Our story of Edgar Sink begins on the day he died. It was an unusually cold day in June, a day the townspeople agreed had felt just a little strange. If it had been any other day then maybe Edgar Sink would have stayed dead.
Edgar stumbled into the crypt, slamming the door behind him. “I saw Anne today, Brad! She was visiting her father. She sat with him for an hour. Just sitting. Talking, telling him how she was. She had on that black dress, the one with the veil and the lace. And she dropped her glove!”
Brad eyed him in silent judgment.
“Now, I may have stolen it but she took it off, that’s roughly the same thing.” Edgar held the tiny glove to the fishbowl. “You see, Brad? How dainty her fingers must be, how slender a wrist! How I’d like nothing more than to sink my teeth into…no! No! No!”
He tossed the glove on the table beside the fishbowl, scaring Brad into his small castle. Edgar snatched up the glove almost immediately, slipping his own fingers in as far as they would go.
“I could return it to her, I suppose.” Edgar cleared his throat and puffed out his chest. “Good evening, miss. I believe you left this the other day after your visit.” He scoffed. “Hello, my name is Edgar. I was wandering about when this caught my eye,” he presented the glove to his reflection. “I think you have its match. How do I know? Well, because I’ve seen you wear it. When did I see you? Thursday, I suppose, around 4 in the afternoon, at your father’s plot. It’s a nice spot, isn’t it? The side of a hill is a sought after resting place, let me tell you, some would kill for it. Not me, though. Following you? Of course not, I was walking by…now stalking is a bit strong, miss!” Edgar snapped, forcing the glove into his pocket. “You can have this back when you learn some manners!”
Edgar ran his hands over his face in frustration, accidentally peeling off the skin at his cheekbones. He looked down at his hands.
“Today is the day, Brad.”
The fish eyed him wearily, trying to let Edgar know with his baleful stare just how little the world outside his bowl mattered. The last thing he needed was someone else sharing the already too small crypt. Someone else to forget to feed him. Someone else to leave the window open, chilling his water.
“See?” Edgar lowered his face to the glass. “I fixed my face, you can barely see the stitching! I think I’ve got the knack for sewing after the pitchfork incident. T-i-i-i-ny stitches!” Edgar sang out. “Tiny stitches on my face, making my cheeks stay in place. Today’s the day I meet my love, when I return her t-i-i-i-ny glove.”
Brad had seen some strange things from Edgar. But this one certainly took the flake. Edgar was usually a morose fellow, it wasn’t his fault really, the cards he’d been dealt had not been kind. He typically lurched through the cemetery, moaning and groaning over no one knows what, so this singing Edgar had Brad’s fins on edge.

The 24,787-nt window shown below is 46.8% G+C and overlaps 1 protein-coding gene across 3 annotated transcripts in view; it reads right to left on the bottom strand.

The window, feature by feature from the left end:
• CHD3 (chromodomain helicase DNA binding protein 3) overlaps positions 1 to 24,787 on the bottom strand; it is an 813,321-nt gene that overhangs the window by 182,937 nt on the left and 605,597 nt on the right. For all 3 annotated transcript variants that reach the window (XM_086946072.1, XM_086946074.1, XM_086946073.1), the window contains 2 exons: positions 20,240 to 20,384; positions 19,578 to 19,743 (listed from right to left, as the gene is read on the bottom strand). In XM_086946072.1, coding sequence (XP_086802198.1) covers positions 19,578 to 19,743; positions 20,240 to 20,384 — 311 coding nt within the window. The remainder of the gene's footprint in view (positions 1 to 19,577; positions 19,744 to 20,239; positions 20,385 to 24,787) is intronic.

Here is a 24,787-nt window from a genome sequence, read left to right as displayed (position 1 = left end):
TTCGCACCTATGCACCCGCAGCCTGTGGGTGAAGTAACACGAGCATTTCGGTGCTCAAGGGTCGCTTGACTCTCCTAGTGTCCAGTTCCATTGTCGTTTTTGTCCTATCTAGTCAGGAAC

“I’ve got it all figured out, you see? I was up all night thinking and sewing and thinking and sewing and I realized I haven’t a chance with Anne! She’s lovely and intelligent…I think, and she has nice teeth. And look at me!” He gestured to his dirty trousers, dirtier suit jacket, moldy skin and droopy left eye. “I’m dead!”
Edgar reached into the cupboard, pulling out a double-bladed battle axe he had stolen from a rather impractical family mausoleum. He stood proudly, swinging the axe onto his shoulder, scaring a few moths out of his coat.
“I’ll have to kill her.”
“Maggots, maggots, maggots, maggots!” Edgar stormed in, kicking the wall. His knee popped out of joint, sending him crashing to the floor. It was then that Brad noticed the axe embedded in Edgar’s back. With another burst of profanity and some maneuvering of his knee cap, he clicked his leg back into place.
Edgar removed his right arm, using it as an extension to reach the handle in the middle of his back. He gave a weak tug, wincing, and then set his jaw and yanked the blade out. Edgar glared menacingly at the axe before noticing a large spider swinging lithely from the blade. “Where did you-?” Turning to look in the mirror, Edgar watched a group of little spiders make their way from his wound, down his leg and onto the floor.
Both man and fish wore identical looks of horror as the spiderlings skittered away into the darker nooks of the crypt.
“I’m infested with spiders,” Edgar deadpanned.
He threw the axe to the ground, taking care to stomp on the largest spider, letting out an “Aha!” of victory over the defeated creature.
Edgar turned on the fish. “I’ll tell you what happened, Brad, but you mustn’t ever tell anyone.” Brad was sure that wouldn’t be a problem.